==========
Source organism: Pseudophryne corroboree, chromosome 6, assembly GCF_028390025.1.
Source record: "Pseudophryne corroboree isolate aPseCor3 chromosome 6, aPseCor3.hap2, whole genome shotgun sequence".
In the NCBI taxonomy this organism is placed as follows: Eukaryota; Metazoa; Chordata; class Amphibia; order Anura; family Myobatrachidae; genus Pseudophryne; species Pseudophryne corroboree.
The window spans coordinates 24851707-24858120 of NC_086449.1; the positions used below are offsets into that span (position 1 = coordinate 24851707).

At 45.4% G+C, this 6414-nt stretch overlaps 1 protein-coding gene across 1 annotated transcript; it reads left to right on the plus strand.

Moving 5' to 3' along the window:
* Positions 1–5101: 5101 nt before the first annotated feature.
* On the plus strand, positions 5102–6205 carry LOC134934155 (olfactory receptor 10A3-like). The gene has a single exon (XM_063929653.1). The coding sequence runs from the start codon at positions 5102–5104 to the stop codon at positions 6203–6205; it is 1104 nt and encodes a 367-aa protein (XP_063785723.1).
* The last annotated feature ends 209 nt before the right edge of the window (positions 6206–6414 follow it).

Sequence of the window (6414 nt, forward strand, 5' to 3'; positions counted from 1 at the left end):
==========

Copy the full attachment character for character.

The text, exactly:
Source organism: Pseudophryne corroboree, chromosome 6, assembly GCF_028390025.1.
Source record: "Pseudophryne corroboree isolate aPseCor3 chromosome 6, aPseCor3.hap2, whole genome shotgun sequence".
In the NCBI taxonomy this organism is placed as follows: Eukaryota; Metazoa; Chordata; class Amphibia; order Anura; family Myobatrachidae; genus Pseudophryne; species Pseudophryne corroboree.
The window spans coordinates 24851707-24858120 of NC_086449.1; the positions used below are offsets into that span (position 1 = coordinate 24851707).

At 45.4% G+C, this 6414-nt stretch overlaps 1 protein-coding gene across 1 annotated transcript; it reads left to right on the plus strand.

Moving 5' to 3' along the window:
* Positions 1–5101: 5101 nt before the first annotated feature.
* On the plus strand, positions 5102–6205 carry LOC134934155 (olfactory receptor 10A3-like). The gene has a single exon (XM_063929653.1). The coding sequence runs from the start codon at positions 5102–5104 to the stop codon at positions 6203–6205; it is 1104 nt and encodes a 367-aa protein (XP_063785723.1).
* The last annotated feature ends 209 nt before the right edge of the window (positions 6206–6414 follow it).

Sequence of the window (6414 nt, forward strand, 5' to 3'; positions counted from 1 at the left end):